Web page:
http://doi.org/10.1007/BF00294979...
; Westneat & Sherman, 1997Westneat, D.F. & Sherman, P.W. 1997. Density and extra-pair fertilizations in birds: A comparative analysis. Behavioral Ecology and Sociobiology, 41(4): 205-215. http://doi.org/10.1007/s002650050381
http://doi.org/10.1007/s002650050381...
; Westneat & Stewart, 2003Westneat, D.F. & Stewart, I.R.K. 2003. Extra pair paternity in birds: causes, correlates, and conflict. Annual Review of Ecology, Evolution, and Systematics, 34: 365-396. http://doi.org/10.1146/annurev.ecolsys.34.011802.132439
http://doi.org/10.1146/annurev.ecolsys.3...
). Thus, it is predicted that high levels of monogamy should occur in birds that occupy open habitats (Mee et al., 2004Mee, A.; Whitfield, D.P.; Thompson, D.B.A. & Burke, T. 2004. Extrapair paternity in the common sandpiper, Actitis hypoleucos, revealed by DNA fingerprinting. Animal Behaviour, 67(2): 333-342. http://doi.org/10.1016/j.anbehav.2003.02.007
http://doi.org/10.1016/j.anbehav.2003.02...
; Muck et al., 2009Muck, C.; Kempenaers, B.; Kuhn, S.; Valcu, M. & Goymann, W. 2009. Paternity in the classical polyandrous black coucal (Centropus grillii) - a cuckoo accepting cuckoldry? Behavioral Ecology, 20(6): 1185-1193. http://doi.org/10.1093/beheco/arp118
http://doi.org/10.1093/beheco/arp118...
; Biagolini-Jr. et al., 2017Biagolini-Jr., C.; Westneat, D.F. & Francisco, M.R. 2017. Does habitat structural complexity influence the frequency of extra-pair paternity in birds? Behavioral Ecology and Sociobiology, 71(7): 101. http://doi.org/10.1007/s00265-017-2329-x
http://doi.org/10.1007/s00265-017-2329-x...
) and when social mates are close (Osorio-Beristain & Drummond, 1998Osorio-Beristain, M. & Drummond, H. 1998. Non-aggressive mate guarding by the blue-footed booby: a balance of female and male control. Behavioral Ecology and Sociobiology, 43(4-5): 307-315. http://doi.org/10.1007/s002650050496
http://doi.org/10.1007/s002650050496...
). From the female’s perspective, when birds occupy open habitats, EPC should only occur when the territorial male is away from the territory because cues of infidelity can lead to reduced male paternal care of a forthcoming brood (Ewen & Armstrong, 2000Ewen, J.G. & Armstrong, D.P. 2000. Male provisioning is negatively correlated with attempted extrapair copulation frequency in the stitchbird (or hihi). Animal Behaviour, 60(4): 429-433. http://doi.org/10.1006/anbe.2000.1485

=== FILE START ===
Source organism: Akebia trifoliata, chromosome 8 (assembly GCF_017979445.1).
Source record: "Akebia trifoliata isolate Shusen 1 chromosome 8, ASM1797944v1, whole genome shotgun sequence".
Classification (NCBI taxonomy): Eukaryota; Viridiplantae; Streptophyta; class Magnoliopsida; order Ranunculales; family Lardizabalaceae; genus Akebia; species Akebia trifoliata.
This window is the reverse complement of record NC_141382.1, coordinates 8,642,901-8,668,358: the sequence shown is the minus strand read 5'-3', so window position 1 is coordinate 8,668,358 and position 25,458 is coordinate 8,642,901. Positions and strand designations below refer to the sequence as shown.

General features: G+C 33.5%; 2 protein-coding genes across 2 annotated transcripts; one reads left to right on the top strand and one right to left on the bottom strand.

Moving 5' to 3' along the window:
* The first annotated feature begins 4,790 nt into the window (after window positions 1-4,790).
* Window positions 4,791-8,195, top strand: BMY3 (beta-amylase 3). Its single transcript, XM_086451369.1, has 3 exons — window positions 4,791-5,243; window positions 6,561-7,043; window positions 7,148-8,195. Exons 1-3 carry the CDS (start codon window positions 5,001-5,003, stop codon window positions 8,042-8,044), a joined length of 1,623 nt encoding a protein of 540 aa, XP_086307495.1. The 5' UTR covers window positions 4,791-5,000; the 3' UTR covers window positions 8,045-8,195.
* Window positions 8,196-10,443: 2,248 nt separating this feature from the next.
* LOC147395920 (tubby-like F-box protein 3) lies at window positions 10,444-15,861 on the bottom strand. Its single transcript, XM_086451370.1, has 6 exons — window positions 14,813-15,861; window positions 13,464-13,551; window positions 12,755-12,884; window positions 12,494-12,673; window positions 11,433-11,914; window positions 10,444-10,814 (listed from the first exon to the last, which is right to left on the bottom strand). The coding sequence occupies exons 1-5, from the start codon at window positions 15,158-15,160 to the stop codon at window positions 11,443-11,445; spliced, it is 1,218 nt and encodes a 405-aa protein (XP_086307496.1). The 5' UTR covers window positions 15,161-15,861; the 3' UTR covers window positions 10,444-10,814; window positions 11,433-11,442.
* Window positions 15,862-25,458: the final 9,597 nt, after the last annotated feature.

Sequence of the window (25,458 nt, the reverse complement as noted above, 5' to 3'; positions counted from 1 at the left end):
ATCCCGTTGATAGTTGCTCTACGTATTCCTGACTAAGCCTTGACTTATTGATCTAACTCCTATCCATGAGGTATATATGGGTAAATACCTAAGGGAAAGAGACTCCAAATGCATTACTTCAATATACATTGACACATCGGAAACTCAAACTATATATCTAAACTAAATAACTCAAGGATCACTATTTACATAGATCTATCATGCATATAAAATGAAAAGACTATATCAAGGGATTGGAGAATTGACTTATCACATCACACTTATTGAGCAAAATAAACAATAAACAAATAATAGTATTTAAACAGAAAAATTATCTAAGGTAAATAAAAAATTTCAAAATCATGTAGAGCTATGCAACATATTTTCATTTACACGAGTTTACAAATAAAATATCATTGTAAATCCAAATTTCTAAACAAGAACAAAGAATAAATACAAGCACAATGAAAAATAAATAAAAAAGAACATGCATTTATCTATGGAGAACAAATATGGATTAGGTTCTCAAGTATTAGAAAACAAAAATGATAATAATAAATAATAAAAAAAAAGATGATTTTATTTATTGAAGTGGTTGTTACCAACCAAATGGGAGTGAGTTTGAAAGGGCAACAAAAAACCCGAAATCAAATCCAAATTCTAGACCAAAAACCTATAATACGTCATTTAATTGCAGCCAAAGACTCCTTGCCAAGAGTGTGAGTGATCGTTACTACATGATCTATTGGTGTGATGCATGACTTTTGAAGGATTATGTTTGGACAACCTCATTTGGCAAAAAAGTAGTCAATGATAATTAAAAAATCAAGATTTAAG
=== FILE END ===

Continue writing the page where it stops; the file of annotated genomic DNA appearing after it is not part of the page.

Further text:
http://doi.org/10.1006/anbe.2000.1485...
; Harts et al., 2016Harts, A.M.F.; Booksmythe, I. & Jennions, M.D. 2016. Mate guarding and frequent copulation in birds: A meta-analysis of their relationship to paternity and male phenotype. Evolution, 70(12): 2789-2808. http://doi.org/10.1111/evo.13081
http://doi.org/10.1111/evo.13081...
). Moreover, females may be less willing to engage in EPC due to the high risk of retaliation (e.g., reduced care or aggressions) by their social mates (Valera et al., 2003Valera, F.; Hoi, H. & Krištín, A. 2003. Male shrikes punish unfaithful females. Behavioral Ecology, 14(3): 403-408. http://doi.org/10.1093/beheco/14.3.403
http://doi.org/10.1093/beheco/14.3.403...
; Westneat & Stewart, 2003Westneat, D.F. & Stewart, I.R.K. 2003. Extra pair paternity in birds: causes, correlates, and conflict. Annual Review of Ecology, Evolution, and Systematics, 34: 365-396. http://doi.org/10.1146/annurev.ecolsys.34.011802.132439
http://doi.org/10.1146/annurev.ecolsys.3...
).

The Rufous Hornero, Furnarius rufus (Passeriformes, Furnariidae) is a medium-sized passerine (16-23 cm; 31-65 g), commonly found in second-growth scrub, pastureland, and urban areas in southern South America (Remsen-Jr. & Bonan, 2020Remsen-Jr., J.V. & Bonan, A. 2020. Rufous Hornero (Furnarius rufus), version 1.0. In: del Hoyo, J.; Elliott, A.; Sargatal, J.; Christie, D.A. & de Juana, E. Birds of the world. Ithaca, Cornell Lab of Ornithology.). The Rufous Hornero is a socially monogamous, duetting species with typically slow pace of life-history: year-round territoriality, long-term pair bonding, and high nesting success (Fraga, 1980Fraga, R.M. 1980. The Breeding of Rufous Horneros (Furnarius rufus). The Condor, 82: 58-68. http://doi.org/10.2307/1366785
http://doi.org/10.2307/1366785...